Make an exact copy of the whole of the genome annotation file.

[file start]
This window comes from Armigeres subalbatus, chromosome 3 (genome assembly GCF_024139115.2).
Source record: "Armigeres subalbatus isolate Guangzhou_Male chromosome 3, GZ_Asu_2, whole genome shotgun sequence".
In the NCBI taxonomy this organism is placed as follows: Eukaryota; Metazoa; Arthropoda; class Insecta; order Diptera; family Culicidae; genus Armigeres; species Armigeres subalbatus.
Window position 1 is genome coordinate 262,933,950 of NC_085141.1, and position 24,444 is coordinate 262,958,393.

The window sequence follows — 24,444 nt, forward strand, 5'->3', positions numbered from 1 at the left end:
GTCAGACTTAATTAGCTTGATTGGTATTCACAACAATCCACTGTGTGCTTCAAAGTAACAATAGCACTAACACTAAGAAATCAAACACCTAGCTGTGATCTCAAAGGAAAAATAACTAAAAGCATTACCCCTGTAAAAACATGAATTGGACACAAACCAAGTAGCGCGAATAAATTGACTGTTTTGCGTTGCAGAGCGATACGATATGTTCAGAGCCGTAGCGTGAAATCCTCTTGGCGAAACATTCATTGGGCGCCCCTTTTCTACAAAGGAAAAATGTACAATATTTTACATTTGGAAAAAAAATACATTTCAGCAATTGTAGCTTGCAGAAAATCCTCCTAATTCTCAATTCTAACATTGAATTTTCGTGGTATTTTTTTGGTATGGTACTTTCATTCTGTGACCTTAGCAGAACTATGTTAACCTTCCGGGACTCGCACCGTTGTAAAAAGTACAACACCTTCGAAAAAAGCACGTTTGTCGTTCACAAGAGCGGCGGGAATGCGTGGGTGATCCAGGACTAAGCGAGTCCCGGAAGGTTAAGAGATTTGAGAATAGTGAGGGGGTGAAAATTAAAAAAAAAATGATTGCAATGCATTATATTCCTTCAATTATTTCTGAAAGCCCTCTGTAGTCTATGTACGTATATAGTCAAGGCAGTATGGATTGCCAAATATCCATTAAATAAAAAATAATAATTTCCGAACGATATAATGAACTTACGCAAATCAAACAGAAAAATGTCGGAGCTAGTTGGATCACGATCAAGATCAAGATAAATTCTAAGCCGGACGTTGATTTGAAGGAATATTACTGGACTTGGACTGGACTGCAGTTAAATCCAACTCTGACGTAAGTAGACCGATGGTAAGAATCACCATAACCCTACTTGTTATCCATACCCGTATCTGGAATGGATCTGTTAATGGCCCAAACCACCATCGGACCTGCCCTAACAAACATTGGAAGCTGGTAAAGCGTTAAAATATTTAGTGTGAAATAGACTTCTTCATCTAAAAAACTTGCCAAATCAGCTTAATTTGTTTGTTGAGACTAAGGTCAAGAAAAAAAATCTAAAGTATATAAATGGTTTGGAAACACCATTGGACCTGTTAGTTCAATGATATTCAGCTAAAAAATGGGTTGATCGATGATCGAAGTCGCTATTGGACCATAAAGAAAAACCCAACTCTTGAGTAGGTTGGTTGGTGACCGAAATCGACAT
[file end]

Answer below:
This window comes from Armigeres subalbatus, chromosome 3 (genome assembly GCF_024139115.2).
Source record: "Armigeres subalbatus isolate Guangzhou_Male chromosome 3, GZ_Asu_2, whole genome shotgun sequence".
In the NCBI taxonomy this organism is placed as follows: Eukaryota; Metazoa; Arthropoda; class Insecta; order Diptera; family Culicidae; genus Armigeres; species Armigeres subalbatus.
Window position 1 is genome coordinate 262,933,950 of NC_085141.1, and position 24,444 is coordinate 262,958,393.

The window sequence follows — 24,444 nt, forward strand, 5'->3', positions numbered from 1 at the left end:
GTCAGACTTAATTAGCTTGATTGGTATTCACAACAATCCACTGTGTGCTTCAAAGTAACAATAGCACTAACACTAAGAAATCAAACACCTAGCTGTGATCTCAAAGGAAAAATAACTAAAAGCATTACCCCTGTAAAAACATGAATTGGACACAAACCAAGTAGCGCGAATAAATTGACTGTTTTGCGTTGCAGAGCGATACGATATGTTCAGAGCCGTAGCGTGAAATCCTCTTGGCGAAACATTCATTGGGCGCCCCTTTTCTACAAAGGAAAAATGTACAATATTTTACATTTGGAAAAAAAATACATTTCAGCAATTGTAGCTTGCAGAAAATCCTCCTAATTCTCAATTCTAACATTGAATTTTCGTGGTATTTTTTTGGTATGGTACTTTCATTCTGTGACCTTAGCAGAACTATGTTAACCTTCCGGGACTCGCACCGTTGTAAAAAGTACAACACCTTCGAAAAAAGCACGTTTGTCGTTCACAAGAGCGGCGGGAATGCGTGGGTGATCCAGGACTAAGCGAGTCCCGGAAGGTTAAGAGATTTGAGAATAGTGAGGGGGTGAAAATTAAAAAAAAAATGATTGCAATGCATTATATTCCTTCAATTATTTCTGAAAGCCCTCTGTAGTCTATGTACGTATATAGTCAAGGCAGTATGGATTGCCAAATATCCATTAAATAAAAAATAATAATTTCCGAACGATATAATGAACTTACGCAAATCAAACAGAAAAATGTCGGAGCTAGTTGGATCACGATCAAGATCAAGATAAATTCTAAGCCGGACGTTGATTTGAAGGAATATTACTGGACTTGGACTGGACTGCAGTTAAATCCAACTCTGACGTAAGTAGACCGATGGTAAGAATCACCATAACCCTACTTGTTATCCATACCCGTATCTGGAATGGATCTGTTAATGGCCCAAACCACCATCGGACCTGCCCTAACAAACATTGGAAGCTGGTAAAGCGTTAAAATATTTAGTGTGAAATAGACTTCTTCATCTAAAAAACTTGCCAAATCAGCTTAATTTGTTTGTTGAGACTAAGGTCAAGAAAAAAAATCTAAAGTATATAAATGGTTTGGAAACACCATTGGACCTGTTAGTTCAATGATATTCAGCTAAAAAATGGGTTGATCGATGATCGAAGTCGCTATTGGACCATAAAGAAAAACCCAACTCTTGAGTAGGTTGGTTGGTGACCGAAATCGACAT